Wow! I can't wait to go to the paint store, libradesigneye! Thanks for all the time you've dedicated to this inquiry. I really appreciate all of your input and am looking forward to getting busy! :)
    Bookmark   May 11, 2014 at 9:31PM
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nina517
One of the things about the inside of this house is that in addition to a lot of lighter oak there a lot of brass...I am no friend of brass, beginning with the front entry hardware....so I'm going to have to progressively change all that stuff out.
    Bookmark   May 11, 2014 at 9:32PM
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nina517
This is the living room (prior to us painting and moving in). See all the brass and the very light oak? Bah!
    Bookmark   May 11, 2014 at 10:20PM
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nikkiseashores
Ivy would be great
    Bookmark   May 12, 2014 at 2:41AM
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ambersarris
A creeper would be lovely and would mix well with hydrangeas and roses which add to the look. I would go with a ticky creeper instead of ivy as it won't damage your plaster, shutters, gutters etc.
    Bookmark   May 12, 2014 at 2:58AM
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libradesigneye
Nina, you might like checking out the DIY spray painting work on hardware and light fixtures of rustoleum oil rubbed bronze spray paint - they've done this over at younghouselove.com (7 or 8 very misty barely can tell you spray painted coats does it). You can use the classic fixtures you've got (save $) but get an instant update - great for hardware too.

I see that the trim is painted out, the doors and crown are nice and the rooms are generously proportioned - that oak floor may be just the thing that makes it feel warm and homey, like the cottage you wanted.

Just shifting the tone on the bannister and treads then painting out the spindles and risers, adding a runner . . . .check this out. http://www.younghouselove.com/2013/11/stairs-and-stripes/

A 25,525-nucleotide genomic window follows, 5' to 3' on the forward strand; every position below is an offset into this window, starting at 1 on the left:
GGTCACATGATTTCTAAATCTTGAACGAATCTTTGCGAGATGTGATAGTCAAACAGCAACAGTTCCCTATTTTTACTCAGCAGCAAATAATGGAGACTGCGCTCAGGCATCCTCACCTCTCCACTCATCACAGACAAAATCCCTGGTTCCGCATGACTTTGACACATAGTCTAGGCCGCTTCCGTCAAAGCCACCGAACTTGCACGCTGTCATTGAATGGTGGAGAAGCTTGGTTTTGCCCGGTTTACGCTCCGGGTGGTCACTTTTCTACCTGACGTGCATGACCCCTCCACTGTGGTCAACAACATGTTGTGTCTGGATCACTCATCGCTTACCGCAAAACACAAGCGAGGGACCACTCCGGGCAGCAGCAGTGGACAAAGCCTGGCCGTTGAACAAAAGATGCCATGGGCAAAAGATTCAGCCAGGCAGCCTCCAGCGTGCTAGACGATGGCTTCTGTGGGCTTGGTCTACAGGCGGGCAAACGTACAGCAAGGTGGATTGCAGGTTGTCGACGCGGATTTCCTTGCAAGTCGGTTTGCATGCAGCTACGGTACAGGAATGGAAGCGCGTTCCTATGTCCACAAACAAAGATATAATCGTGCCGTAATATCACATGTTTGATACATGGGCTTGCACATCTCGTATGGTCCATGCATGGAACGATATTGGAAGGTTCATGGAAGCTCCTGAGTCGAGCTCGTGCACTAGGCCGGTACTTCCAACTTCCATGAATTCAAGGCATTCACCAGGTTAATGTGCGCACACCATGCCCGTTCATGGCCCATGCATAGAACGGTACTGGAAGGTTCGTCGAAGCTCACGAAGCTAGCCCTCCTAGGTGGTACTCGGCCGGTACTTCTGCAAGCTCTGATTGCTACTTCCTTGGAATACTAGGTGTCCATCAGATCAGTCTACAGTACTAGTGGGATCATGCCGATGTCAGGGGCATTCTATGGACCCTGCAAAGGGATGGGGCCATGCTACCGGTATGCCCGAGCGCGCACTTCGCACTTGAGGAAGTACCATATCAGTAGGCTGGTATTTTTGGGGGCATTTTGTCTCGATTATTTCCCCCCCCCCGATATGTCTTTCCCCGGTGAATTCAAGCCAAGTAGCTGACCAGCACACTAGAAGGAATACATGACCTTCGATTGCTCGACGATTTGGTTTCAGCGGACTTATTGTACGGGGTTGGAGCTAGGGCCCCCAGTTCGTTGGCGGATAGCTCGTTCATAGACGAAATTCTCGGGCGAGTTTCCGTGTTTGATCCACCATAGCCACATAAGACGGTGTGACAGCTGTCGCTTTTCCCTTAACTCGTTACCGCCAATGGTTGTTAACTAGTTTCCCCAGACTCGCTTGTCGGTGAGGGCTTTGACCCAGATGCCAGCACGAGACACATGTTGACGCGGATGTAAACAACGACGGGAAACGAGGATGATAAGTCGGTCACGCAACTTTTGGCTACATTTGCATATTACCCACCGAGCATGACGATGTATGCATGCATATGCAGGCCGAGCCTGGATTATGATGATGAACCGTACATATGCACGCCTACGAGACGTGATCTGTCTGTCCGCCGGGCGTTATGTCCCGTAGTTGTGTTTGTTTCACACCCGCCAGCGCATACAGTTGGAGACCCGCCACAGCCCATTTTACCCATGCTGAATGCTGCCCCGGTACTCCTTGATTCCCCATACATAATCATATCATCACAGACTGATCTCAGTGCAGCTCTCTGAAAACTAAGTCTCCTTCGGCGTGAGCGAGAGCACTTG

(I wouldn't take your banister that dark - thus the mission oak or walnut polyshades suggestion). They have darker wood floors, but you can see how just a bare tonal shift with mission oak on the banister and tread will repeat some of the deeper tones in the floor.

Think the sellers rug is not a great complement to the floor tone -One way to go in the kitchen and more casual spaces is to add some yellows/ dijon in linens, art, accessories to echo the sunlight of the floor rather than the orange. You might use your silver toned elements there, where more plumbing and equipment bring those in . . . add a lot of blue and white - navy and straight blues will make the floor read more golden where the blue-greens will bring out the orange more. You can start with lots of straight blues and pop blue-green accents in. Or head americana with red accents for your range of blues.

That doesn't seem to be the right answer in the living room with your neutrals . . The buttercream on the wall may work with your beige sofa but I think you might want something in the cocoa family there - go for drama with a cocoa or chocolate wall and lots of off white trim, buff frames and matts, you can paint some furniture black, find a fabulous rug with red and cocoa and off white and use lots of red and off-white textiles at windows and new upholstery. Grab some craigslist wing chairs and send them to the upholsterer for a red and buff Ikat statement near the fireplace. Wash the interior brick as you do the exterior (that can be the test run for your husband) and see how it comes together.

That could be the clue for outdoors too - if DH isn't ready to wash brick upon move in, or you want to save your political capital for something more important, go for dark navy shutters and a royal blue front door.
    Bookmark   Thanked by nina517    May 12, 2014 at 10:00AM
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nina517
I can't thank you enough! You're the best and have inspired me! :)
    Bookmark   May 12, 2014 at 11:11AM
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PRO
Warner Decor
Hi! I know that I am late on this post, but i think something that would make your front porch look a little more "cottagy" would be a wreath or moss letter on the front!
https://www.etsy.com/listing/165859373/14-moss-letter-with-burlap-ribbon?ref=shop_home_active_1
https://www.etsy.com/listing/150466013/personalized-18-wreath-hydrangea-wreath?ref=shop_home_active_13

Hope this helps you!
1 Like    Bookmark   May 12, 2014 at 11:35AM